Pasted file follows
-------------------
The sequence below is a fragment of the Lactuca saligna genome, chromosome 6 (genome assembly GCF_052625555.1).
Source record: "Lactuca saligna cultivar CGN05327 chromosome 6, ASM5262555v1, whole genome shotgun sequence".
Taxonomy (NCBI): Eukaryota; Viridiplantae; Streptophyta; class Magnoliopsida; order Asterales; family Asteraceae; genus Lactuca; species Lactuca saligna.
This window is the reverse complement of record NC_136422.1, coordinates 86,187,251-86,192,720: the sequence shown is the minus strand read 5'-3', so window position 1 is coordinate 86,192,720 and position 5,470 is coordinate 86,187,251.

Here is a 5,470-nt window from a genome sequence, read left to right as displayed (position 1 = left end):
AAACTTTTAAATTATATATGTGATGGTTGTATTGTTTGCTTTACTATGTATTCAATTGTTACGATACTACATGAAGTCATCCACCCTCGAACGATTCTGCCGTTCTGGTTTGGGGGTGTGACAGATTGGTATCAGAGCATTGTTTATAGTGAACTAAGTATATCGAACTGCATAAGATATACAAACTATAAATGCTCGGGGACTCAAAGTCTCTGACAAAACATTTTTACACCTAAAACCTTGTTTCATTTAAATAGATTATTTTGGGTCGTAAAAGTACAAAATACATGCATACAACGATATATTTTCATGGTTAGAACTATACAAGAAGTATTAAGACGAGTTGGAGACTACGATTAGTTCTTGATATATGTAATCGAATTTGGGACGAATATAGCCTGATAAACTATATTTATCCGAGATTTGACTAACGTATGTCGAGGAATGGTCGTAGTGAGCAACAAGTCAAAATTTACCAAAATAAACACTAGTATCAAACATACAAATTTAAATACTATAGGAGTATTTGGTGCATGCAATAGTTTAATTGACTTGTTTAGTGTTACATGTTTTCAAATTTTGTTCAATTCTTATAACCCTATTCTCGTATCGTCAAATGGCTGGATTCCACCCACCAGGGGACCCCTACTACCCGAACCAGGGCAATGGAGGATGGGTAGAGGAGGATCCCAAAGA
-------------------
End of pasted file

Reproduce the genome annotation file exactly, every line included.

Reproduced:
The sequence below is a fragment of the Lactuca saligna genome, chromosome 6 (genome assembly GCF_052625555.1).
Source record: "Lactuca saligna cultivar CGN05327 chromosome 6, ASM5262555v1, whole genome shotgun sequence".
Taxonomy (NCBI): Eukaryota; Viridiplantae; Streptophyta; class Magnoliopsida; order Asterales; family Asteraceae; genus Lactuca; species Lactuca saligna.
This window is the reverse complement of record NC_136422.1, coordinates 86,187,251-86,192,720: the sequence shown is the minus strand read 5'-3', so window position 1 is coordinate 86,192,720 and position 5,470 is coordinate 86,187,251.

Here is a 5,470-nt window from a genome sequence, read left to right as displayed (position 1 = left end):
AAACTTTTAAATTATATATGTGATGGTTGTATTGTTTGCTTTACTATGTATTCAATTGTTACGATACTACATGAAGTCATCCACCCTCGAACGATTCTGCCGTTCTGGTTTGGGGGTGTGACAGATTGGTATCAGAGCATTGTTTATAGTGAACTAAGTATATCGAACTGCATAAGATATACAAACTATAAATGCTCGGGGACTCAAAGTCTCTGACAAAACATTTTTACACCTAAAACCTTGTTTCATTTAAATAGATTATTTTGGGTCGTAAAAGTACAAAATACATGCATACAACGATATATTTTCATGGTTAGAACTATACAAGAAGTATTAAGACGAGTTGGAGACTACGATTAGTTCTTGATATATGTAATCGAATTTGGGACGAATATAGCCTGATAAACTATATTTATCCGAGATTTGACTAACGTATGTCGAGGAATGGTCGTAGTGAGCAACAAGTCAAAATTTACCAAAATAAACACTAGTATCAAACATACAAATTTAAATACTATAGGAGTATTTGGTGCATGCAATAGTTTAATTGACTTGTTTAGTGTTACATGTTTTCAAATTTTGTTCAATTCTTATAACCCTATTCTCGTATCGTCAAATGGCTGGATTCCACCCACCAGGGGACCCCTACTACCCGAACCAGGGCAATGGAGGATGGGTAGAGGAGGATCCCAAAGA